Saudi Arabia said on Monday the confidence in international mediator Kofi Annan’s peace efforts in Syria is diminishing due to continued violence in the country and asked Iran to keep out of the kingdom’s relations with Bahrain.
“The violence is still continuing, the bloodshed is still continuing. Nothing has been accomplished except the violence has lessened. The violence continues... nobody is satisfied,” Saudi Foreign Minister Saud al-Faisal told reporters at a news conference in Riyadh after a meeting of Gulf Arab leaders.
“Confidence in the efforts of the envoy of the United Nations and the Arab League has started to decrease quickly,” he added.
A U.N. mediated ceasefire was supposed to take effect on April 12 but it is being broken every day.
The regime blames the daily violence on “armed gangs” and “terrorists” it says are supported by other countries. The opposition, however, argues that the regime is the party responsible for the bloodshed since the first day when peaceful protests erupted in the country.
Saudi Arabia and other Arab Gulf countries have voiced support for the Syrian opposition, while Iran has stood by the regime of President Bashar al-Assad.
In his statements, Saudi Foreign Minister Faisal asked Iran to keep out of the kingdom’s relations with Bahrain, in which the Shiite opposition is supported by Tehran.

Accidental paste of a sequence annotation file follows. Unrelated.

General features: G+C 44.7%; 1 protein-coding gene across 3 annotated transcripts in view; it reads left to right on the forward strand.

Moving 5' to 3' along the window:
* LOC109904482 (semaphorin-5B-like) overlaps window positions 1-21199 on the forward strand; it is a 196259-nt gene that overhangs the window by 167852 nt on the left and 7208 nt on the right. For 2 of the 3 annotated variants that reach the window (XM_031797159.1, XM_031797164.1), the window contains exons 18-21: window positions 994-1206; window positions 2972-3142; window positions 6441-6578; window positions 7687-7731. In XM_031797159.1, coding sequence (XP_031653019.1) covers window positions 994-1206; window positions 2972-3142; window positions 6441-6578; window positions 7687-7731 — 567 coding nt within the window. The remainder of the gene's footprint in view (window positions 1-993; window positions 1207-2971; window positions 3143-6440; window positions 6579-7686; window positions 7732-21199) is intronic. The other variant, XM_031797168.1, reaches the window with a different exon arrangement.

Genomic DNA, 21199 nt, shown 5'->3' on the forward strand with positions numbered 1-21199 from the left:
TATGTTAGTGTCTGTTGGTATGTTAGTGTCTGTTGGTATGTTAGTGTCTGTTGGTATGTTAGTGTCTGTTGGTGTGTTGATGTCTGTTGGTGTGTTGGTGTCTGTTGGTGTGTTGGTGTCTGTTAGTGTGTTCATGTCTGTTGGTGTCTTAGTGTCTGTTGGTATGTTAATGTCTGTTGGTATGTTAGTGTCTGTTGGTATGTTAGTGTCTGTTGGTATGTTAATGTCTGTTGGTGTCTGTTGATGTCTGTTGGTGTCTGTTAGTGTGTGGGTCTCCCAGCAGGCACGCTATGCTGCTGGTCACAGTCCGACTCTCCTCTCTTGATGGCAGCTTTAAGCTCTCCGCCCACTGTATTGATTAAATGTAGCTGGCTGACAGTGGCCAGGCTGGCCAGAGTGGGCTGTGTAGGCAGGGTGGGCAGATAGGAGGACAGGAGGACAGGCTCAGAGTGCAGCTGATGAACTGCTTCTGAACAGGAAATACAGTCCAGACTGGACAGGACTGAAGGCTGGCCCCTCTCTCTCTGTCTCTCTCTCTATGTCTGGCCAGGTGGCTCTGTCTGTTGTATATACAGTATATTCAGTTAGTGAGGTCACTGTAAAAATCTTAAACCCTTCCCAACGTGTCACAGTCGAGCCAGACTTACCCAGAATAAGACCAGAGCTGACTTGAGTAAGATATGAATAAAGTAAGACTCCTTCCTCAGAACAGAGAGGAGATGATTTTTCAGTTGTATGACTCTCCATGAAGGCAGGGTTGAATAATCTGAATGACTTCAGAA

“Iran has nothing to do with what happens between the two countries, even if it develops into a unity,” al-Faisal said.
GCC leaders agreed to allow time for further discussions over the proposed Gulf union, Saud said.
Iranian MPs earlier on Monday condemned the planned union between Saudi Arabia and Bahrain.
“The Iranian threat is not accepted,” Prince Saud said, after a letter signed by 190 MPs warned Bahraini and Saudi rulers “they must understand that this unwise decision will only strengthen the Bahraini people’s resolve against the forces of occupation.”
Saudi-led Gulf forces rolled into Bahrain in March 2011 to boost the kingdom’s security forces which a day later crushed month-old, Shiite-dominated protests.
The letter, read out in the 290-member parliament, warned that “the crisis in Bahrain will be transferred to Saudi Arabia and will push the region towards insecurity.”
Shiite-dominated Iran has repeatedly voiced support for the protests in Bahrain and strongly condemned the deployment of Saudi-led forces.
The GCC was formed in 1981 as the Sunni-dominated monarchies of the Gulf aimed to bolster security after the 1979 Islamic revolution in Iran that was followed by an eight-year war between Baghdad and Tehran.